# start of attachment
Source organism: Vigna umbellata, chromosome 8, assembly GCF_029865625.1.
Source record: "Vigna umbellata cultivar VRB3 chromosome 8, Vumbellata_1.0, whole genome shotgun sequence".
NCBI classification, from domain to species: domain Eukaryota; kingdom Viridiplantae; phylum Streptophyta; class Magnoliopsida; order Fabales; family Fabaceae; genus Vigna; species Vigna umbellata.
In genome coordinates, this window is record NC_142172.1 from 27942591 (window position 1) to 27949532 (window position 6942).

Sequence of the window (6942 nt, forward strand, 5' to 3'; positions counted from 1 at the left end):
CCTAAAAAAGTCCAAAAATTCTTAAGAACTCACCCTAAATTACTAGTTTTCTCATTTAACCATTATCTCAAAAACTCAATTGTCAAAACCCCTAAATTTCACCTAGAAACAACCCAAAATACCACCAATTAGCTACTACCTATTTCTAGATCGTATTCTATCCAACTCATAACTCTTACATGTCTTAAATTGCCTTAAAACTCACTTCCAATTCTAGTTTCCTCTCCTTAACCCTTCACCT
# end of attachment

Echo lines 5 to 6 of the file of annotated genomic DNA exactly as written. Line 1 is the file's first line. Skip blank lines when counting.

Sequence of the window (6942 nt, forward strand, 5' to 3'; positions counted from 1 at the left end):
CCTAAAAAAGTCCAAAAATTCTTAAGAACTCACCCTAAATTACTAGTTTTCTCATTTAACCATTATCTCAAAAACTCAATTGTCAAAACCCCTAAATTTCACCTAGAAACAACCCAAAATACCACCAATTAGCTACTACCTATTTCTAGATCGTATTCTATCCAACTCATAACTCTTACATGTCTTAAATTGCCTTAAAACTCACTTCCAATTCTAGTTTCCTCTCCTTAACCCTTCACCT